Tuesday Tunesday

Bringing you the week's best new music. This week, Brandon Flowers talks the Killers’ killer new album.

Bringing you the week's best new music. This week, Brandon Flowers talks the Killers’ killer new album.

Photo Courtesy of Press Here Publicity

Since their titanic debut, Hot Fuss, in 2004, the Killers have been that rare band that appeals to indie rock snobs and fist-pumping bros alike. Over nearly a decade, the Vegas rockers slowly developed a distinctive sound that combines Hot Fuss’s synth-heavy dance jams , follow-up Sam’s Town’s widescreen Americana and the glossy glam rock of 2008’s Day and Age. On their newest, Battle Born, out today, all these threads come together in an arena-rocking monster. Frontman Brandon Flowers gives us the lowdown on how it all came together.

You guys have been one of the more dance-friendly rock bands of the last ten years, and now electronic dance music has sort of swamped the industry. Was this record a reaction to that?

We did our last album right before all this dance stuff got really big, so it’s more of a reaction to that Day and Age. You just don’t want to repeat yourself. And it seems like bands who come out today are either made for Glee, or they’re just trying to get on the radio and have “that sound”. So it was really also a reaction to that. I refuse to just lay down and do what we’re supposed to do because it’s 2012 and this is what’s on the radio. It’s annoying. We’re spoiled because we’ve had success already, but if you’re a new band and you love the Rolling Stones, what are you going to do right now? There’s no home for you, and that’s sad. But it all goes in circles, so it’ll come back around.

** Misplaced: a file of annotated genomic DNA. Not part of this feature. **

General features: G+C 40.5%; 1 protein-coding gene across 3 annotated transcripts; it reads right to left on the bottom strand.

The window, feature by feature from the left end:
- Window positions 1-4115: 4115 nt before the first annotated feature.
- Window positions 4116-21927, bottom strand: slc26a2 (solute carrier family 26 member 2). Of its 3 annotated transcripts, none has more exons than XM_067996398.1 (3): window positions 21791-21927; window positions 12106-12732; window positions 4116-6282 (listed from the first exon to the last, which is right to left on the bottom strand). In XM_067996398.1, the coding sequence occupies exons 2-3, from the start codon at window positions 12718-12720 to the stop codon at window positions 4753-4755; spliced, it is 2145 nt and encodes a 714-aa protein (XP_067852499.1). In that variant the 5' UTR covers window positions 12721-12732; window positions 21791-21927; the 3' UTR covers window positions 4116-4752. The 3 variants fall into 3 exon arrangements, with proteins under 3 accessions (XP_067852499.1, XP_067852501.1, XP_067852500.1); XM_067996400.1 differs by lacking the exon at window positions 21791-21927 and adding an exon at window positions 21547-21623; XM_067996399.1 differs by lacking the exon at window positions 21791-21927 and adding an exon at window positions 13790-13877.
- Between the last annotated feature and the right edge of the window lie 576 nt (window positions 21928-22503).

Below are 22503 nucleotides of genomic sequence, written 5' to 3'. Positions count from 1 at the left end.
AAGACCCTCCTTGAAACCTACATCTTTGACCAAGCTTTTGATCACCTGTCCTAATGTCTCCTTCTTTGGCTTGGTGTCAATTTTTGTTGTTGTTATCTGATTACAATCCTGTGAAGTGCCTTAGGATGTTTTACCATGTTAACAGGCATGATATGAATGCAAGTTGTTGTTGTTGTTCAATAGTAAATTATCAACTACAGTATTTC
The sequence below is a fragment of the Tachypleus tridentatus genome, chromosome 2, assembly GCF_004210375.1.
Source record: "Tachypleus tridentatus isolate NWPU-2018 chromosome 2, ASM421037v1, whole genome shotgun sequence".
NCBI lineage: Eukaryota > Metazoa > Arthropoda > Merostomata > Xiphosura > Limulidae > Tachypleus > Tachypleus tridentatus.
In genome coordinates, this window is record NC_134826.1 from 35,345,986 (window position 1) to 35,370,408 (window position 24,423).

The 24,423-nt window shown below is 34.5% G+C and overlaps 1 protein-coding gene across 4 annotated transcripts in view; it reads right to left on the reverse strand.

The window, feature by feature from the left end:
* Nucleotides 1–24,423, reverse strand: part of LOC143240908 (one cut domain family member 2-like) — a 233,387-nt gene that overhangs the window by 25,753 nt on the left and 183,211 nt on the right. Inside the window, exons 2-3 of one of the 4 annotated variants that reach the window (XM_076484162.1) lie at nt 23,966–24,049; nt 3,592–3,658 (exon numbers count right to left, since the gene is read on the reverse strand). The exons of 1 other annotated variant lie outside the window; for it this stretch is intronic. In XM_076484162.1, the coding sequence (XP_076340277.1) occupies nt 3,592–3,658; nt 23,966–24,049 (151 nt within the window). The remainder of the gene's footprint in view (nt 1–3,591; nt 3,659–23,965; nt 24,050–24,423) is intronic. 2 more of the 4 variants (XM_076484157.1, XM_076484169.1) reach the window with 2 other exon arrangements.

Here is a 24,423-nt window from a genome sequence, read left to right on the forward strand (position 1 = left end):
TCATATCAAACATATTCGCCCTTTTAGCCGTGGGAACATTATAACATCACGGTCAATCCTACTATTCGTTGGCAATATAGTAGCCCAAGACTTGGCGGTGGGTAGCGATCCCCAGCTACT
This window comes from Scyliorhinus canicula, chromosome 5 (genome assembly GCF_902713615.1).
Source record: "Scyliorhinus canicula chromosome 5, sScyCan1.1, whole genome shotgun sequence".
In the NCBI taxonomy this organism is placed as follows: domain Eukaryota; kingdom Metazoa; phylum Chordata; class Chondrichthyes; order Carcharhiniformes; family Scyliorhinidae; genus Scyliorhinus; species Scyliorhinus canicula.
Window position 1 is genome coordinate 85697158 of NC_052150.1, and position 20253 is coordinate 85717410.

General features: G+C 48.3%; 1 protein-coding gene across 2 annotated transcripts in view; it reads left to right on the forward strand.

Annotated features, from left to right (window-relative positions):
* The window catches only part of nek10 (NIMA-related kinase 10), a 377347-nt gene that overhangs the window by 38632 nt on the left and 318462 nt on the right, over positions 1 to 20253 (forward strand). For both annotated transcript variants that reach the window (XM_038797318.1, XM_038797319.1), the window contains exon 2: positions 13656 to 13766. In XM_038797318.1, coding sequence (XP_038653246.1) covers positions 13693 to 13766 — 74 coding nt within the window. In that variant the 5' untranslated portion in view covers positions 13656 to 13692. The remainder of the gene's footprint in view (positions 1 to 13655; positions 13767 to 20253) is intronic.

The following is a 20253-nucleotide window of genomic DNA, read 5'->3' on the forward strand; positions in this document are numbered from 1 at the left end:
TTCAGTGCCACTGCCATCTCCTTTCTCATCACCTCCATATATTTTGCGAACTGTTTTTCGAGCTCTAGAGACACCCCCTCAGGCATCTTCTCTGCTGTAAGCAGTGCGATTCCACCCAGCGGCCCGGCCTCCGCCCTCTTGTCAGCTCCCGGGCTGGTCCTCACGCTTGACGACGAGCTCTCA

So did you have any apprehensions about going with these unapologetically huge songs on the new album?

We’re kind of students of bands that weren’t afraid to be big. And if you love it, and you’re in a band, you learn the tricks and the chord progressions and how they do things. The bands we loved were U2 and The Who, bands that were just larger than life. So it’s a little bit of that, and a little bit of Vegas. It’s kind of been a perfect storm.

How does Vegas affect your sound?

I try to capture it a lot, but it’s hard to make it happen. The best I can explain it is with the song “Miss Atomic Bomb” on this new record. With that, I see where I’m from and I feel the magic I felt when I was growing up. I feel like we really captured the Mojave desert on that one, as well as the city. It’s weird, but hopefully someone is going to hear it in Arkansas and feel the same thing.

It seems like this album was engineered to play to huge crowds.

Yeah, it’s exciting, but it’s also hard, because when you start to play to these big crowds a lot, you can feel guilty for taking it all for granted. But’s it’s amazing that these people keep coming. The shows are really where all the hard work pays off, and we’re so excited to play these songs live. There are moments on this record that are just screaming out to be played in font of a lot of people.

Do you still have moments when you have to pinch yourself?

We have our own studio in Vegas, and Elton John came in to do a song, and that was a real treat. You just never expect to meet these people, let alone have them appreciate your music. One of my favorite U2 songs is “In a Little While” and I got to perform that with those guys when they played in Vegas. And I got to do “Thunder Road” on stage with Bruce Springsteen. That’s the biggest “pinch me” moment for me.

Are those the kinds of artists whose careers you’d like to emulate?

Yeah, people who stick around, but don’t cave in. They’re just writing about the things they should be writing about at that age, and not trying to stay young and hip. They do it their own way.

Battle Born is out today.

Other new albums worth opening your ear for:

Band of Horses, Mirage Rock

Dinosaur Jr., I Bet on the Sky

Grizzly Bear, Shields

Kreayshawn, Somethin’ ‘Bout Kreay

The Whigs, Enjoy the Company

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